Rat Terriers are friendly, playful, and energetic dogs. They love their families and tend to get along well with children and other dogs. Here are a few facts about Rat Terriers:
1. Rat Terriers Originated in the United States
Rat Terriers are one of the few dog breeds that can claim origins in the United States. If you trace far enough back, you can find various ancestors across Europe; but, this is more of a shared history than an origin story.
2. They Were Developed for Pest Control on the Farm
Small hunting dogs were commonly used on farms for pest control. As they gained popularity throughout the 1920s-1950s, the Rat Terrier started to become its own breed. These little dogs were prized on the farm for their small size, endurance, and agility, which helped them track down, keep up with, and get rid of common pests around the farm.
3. Pesticides Put Rat Terriers Out of Work
Although Rat Terriers were popular on farms and as pets prior to the 1950s, they became less popular and were relatively rare after the 1950s. This coincided with a rise in popularity for pesticides, poisons, and other manufactured pest control methods.
The breed wouldn’t make a comeback until the 1970s when a group of dedicated breeders brought Rat Terriers back. From there, they increased in popularity as family pets. Although they could still be found on farms, they were more commonly found as companions instead of working dogs.
4. They Are Versatile Working Dogs
Rat Terriers may be most popular as family companions and pets, but they are still versatile working dogs. You can still find them on farms working to keep pests at bay, but they can also be found providing pest control services in other environments as well.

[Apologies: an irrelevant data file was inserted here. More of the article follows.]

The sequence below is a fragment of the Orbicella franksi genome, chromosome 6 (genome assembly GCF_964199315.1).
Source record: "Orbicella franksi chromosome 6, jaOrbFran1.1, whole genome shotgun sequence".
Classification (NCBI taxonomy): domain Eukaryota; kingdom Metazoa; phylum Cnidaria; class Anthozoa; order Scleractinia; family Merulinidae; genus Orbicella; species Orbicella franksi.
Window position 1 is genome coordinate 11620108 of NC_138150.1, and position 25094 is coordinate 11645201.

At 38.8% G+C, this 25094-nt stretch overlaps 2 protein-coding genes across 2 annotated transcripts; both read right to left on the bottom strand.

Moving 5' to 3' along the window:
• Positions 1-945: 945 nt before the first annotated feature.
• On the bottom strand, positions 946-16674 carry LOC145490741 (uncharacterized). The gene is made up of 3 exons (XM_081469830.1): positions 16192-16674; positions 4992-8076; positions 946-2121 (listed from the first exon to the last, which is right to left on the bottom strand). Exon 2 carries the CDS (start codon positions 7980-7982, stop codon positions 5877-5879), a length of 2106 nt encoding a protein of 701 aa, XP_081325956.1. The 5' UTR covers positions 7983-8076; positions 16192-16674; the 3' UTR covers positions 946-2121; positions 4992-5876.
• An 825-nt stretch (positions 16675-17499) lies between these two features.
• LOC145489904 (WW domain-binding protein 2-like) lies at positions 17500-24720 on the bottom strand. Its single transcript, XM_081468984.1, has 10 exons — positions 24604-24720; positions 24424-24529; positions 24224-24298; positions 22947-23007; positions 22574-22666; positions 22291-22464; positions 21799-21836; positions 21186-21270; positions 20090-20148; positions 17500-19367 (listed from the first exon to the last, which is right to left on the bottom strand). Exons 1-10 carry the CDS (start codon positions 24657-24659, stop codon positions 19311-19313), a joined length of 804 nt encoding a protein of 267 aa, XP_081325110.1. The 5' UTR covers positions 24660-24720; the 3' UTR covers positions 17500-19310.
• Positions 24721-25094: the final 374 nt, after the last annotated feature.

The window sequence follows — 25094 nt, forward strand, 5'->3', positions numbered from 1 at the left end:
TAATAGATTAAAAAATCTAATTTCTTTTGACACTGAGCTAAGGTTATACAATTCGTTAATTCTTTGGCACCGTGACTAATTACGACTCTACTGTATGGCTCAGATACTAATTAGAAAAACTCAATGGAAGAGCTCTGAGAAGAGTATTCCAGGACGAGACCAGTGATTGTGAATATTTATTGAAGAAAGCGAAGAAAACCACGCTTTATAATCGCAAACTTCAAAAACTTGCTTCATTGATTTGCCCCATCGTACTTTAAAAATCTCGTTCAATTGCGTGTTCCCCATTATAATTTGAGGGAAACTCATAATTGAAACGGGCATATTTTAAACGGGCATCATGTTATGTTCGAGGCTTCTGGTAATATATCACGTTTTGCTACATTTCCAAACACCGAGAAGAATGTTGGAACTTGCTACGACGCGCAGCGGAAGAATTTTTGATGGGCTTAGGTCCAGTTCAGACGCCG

In addition to that, these dogs can also be found working as service dogs and therapy dogs. Rat Terriers have also joined police and investigative forces as drug or bomb-sniffing dogs to help identify contraband or danger.
5. Rat Terriers Are Great Family Dogs
They may be known for having a feisty, playful, and energetic personality, but these small dogs are also known for being great family dogs. They tend to get along well with children and other dogs.
Their high prey drive can be a challenge for smaller pets in the household. They tend to do well with other pets they were raised with as long as they are socialized and trained properly with them. This prey drive also gives them an urge to chase, so you only want to let them off-leash in secure areas.
As long as they are well-socialized and trained, Rat Terriers are open and friendly dogs that even warm up quickly to strangers. After all, they are more than happy to have another friend, someone to play with, and someone to receive attention from.
These are just a few facts about Rat Terriers. If this sounds like the right dog breed for you, learn more about them, and then check out the available Rat Terrier puppies. You could end up finding your best friend!